Frequent applications of nerve healing, anti-inflammatory, and muscle relaxing herbal infused oils provide additional help. 
I started out the week by using my pain killer salve. It provided some help, but upon the advice of the Acupuncturist, I switched to using straight St. Johnswort infused oil, to which I added a little bit of Roman Chamomile essential oil. The difference seems to be that the pain killer salve directs itself primarily to muscle tissue and is more warming in nature, while the concentrated St. Johnswort oil directs itself primarily to the nerves and is more cooling in nature. 

Herbal infused oils are wondrous preparations that can be made at home by steeping herbs in a carrier oil for 4-6 weeks, and easy to acquire from home herbalists online. Or perhaps you are lucky and have a nearby apothecary. A few herbal infused oils in addition to St. Johnswort that are helpful are:

Chamomile, Birch, Mint, Brahmi (Gotu Kola), Lavender, Clary Sage, Goldenrod, and Yarrow. 

Essential oils as most of you know are different than infused oils. They are the pure volatile oil of the plant obtained (most often) through a distillation process. They are *highly* concentrated and require attention and care when utilizing. The safety and quantity of application varies widely from plant to plant. Essential oils are meant for external use, and can be diluted appropriately by adding a few drops to your chosen herbal infused oil.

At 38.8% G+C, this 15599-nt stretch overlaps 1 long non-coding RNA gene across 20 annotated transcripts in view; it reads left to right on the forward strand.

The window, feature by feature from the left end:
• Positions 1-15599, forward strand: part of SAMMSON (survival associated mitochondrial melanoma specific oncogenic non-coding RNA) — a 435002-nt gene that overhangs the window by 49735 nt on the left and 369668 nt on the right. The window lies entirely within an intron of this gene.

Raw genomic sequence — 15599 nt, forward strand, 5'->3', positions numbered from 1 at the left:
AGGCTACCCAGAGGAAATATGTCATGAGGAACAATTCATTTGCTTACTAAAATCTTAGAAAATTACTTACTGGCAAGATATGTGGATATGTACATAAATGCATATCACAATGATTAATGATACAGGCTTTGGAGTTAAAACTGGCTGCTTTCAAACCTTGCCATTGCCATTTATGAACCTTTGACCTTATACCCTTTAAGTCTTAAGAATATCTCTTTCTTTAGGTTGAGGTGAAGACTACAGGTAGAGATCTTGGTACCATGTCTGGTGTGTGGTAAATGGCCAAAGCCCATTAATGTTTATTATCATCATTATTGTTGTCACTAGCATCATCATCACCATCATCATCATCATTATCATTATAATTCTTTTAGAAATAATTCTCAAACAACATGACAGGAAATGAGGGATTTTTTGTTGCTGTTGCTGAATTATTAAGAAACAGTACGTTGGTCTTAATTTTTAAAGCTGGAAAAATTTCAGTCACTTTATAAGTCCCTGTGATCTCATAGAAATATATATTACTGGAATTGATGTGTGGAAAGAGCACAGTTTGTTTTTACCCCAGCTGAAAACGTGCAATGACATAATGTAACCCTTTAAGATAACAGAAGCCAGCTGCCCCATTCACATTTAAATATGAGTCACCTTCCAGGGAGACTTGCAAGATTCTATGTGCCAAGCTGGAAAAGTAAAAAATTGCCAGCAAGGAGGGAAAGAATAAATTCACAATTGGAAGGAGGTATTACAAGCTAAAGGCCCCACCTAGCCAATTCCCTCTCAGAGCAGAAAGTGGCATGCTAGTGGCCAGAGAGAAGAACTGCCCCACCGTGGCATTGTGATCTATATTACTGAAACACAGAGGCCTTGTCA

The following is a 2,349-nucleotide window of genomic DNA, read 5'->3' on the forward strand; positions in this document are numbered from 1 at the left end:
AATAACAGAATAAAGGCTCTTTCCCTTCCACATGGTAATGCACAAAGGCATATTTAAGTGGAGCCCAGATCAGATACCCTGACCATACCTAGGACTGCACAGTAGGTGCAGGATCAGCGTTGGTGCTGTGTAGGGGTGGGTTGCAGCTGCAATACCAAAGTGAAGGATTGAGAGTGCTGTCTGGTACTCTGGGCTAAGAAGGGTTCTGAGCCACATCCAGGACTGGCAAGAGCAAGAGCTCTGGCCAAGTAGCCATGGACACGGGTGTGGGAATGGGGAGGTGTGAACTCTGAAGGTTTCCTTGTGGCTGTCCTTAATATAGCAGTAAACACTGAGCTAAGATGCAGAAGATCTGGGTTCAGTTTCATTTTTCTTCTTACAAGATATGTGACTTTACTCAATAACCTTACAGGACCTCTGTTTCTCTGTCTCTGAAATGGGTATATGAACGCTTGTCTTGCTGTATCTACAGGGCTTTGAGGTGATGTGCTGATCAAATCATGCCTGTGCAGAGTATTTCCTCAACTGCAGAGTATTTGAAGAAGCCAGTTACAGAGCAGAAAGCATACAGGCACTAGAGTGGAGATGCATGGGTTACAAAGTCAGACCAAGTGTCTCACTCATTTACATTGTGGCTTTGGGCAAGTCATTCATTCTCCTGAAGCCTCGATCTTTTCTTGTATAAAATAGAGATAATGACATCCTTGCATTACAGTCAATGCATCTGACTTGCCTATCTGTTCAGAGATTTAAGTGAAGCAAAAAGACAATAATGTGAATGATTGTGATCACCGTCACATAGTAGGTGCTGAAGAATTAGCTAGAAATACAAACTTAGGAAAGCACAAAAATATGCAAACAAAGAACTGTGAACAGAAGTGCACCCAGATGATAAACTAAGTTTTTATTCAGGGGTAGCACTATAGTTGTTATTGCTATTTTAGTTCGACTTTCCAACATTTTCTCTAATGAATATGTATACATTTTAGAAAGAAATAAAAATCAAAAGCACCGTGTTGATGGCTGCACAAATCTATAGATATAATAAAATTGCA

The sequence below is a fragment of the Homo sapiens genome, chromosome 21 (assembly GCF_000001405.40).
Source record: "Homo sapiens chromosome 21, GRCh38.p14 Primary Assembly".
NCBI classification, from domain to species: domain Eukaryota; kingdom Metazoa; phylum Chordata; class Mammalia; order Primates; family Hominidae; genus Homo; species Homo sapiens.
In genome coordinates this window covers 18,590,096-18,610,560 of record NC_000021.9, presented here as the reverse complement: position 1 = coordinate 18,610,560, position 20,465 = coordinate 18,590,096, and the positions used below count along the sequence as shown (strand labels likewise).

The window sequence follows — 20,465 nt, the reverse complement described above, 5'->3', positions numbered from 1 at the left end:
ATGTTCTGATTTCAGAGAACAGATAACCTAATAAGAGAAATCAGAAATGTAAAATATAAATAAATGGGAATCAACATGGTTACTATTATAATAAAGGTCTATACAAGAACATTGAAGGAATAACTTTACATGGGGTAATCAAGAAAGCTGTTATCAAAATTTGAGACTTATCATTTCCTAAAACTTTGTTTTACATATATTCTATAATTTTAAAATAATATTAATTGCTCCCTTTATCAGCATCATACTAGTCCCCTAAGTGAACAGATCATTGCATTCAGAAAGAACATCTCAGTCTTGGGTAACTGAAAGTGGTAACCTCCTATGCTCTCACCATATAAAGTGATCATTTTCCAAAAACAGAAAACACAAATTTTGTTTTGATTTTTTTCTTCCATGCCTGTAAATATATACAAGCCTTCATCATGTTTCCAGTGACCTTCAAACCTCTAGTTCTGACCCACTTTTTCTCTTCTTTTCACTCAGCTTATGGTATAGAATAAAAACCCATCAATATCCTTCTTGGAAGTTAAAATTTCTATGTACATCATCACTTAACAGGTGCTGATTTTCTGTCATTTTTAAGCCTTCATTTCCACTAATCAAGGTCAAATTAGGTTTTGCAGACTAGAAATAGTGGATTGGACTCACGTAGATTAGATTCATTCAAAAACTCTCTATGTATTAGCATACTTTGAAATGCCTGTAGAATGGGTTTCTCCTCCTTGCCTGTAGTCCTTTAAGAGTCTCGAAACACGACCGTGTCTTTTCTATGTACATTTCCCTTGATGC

Chamomile e.o. (in this case I'm using Roman Chamomile, not the German blue) is highly anti-inflammatory and incredibly soothing to the whole body and spirit. 

Clary Sage e.o. is known for it's pain relieving ability and is often used in the case of severe injury, muscle spasms, and debilitating PMS. 

Lavender e.o. Many people find Lavender to bring them "home". It's comforting, healing, and widely used to help restore homeostasis and heal on'es spirit. 

Peppermint e.o. Cooling peppermint can aid in bringing swelling down and will increase circulation without increasing heat. Peppermint is also good at breaking up stagnant areas of the body, creating movement and energy flow in stuck spots. 

Liniments (herbal extracts in alcohol, vinegar, or glycerin meant for topical use) can also be used. I would recommend the same set of herbs as above, however here we can add Arnica - the quintessential bringer of circulation, famed for it's ability to speed the healing of bruises, sprains, contusions where no skin is broken, and various injuries to muscle and bone. Arnica liniment can be applied generously, as well as bathed in if you have the bulk herb, and is also a valuable homeopathic remedy


Extra sleep is needed to restore the balance of the body in all ways. The muscles have a chance to relax, the nerves have chance to rebuild, the temperatures in the body have an opportunity to balance and perform their optimal roles. Dark rooms with no artificial light provide the body with the purest of sleep.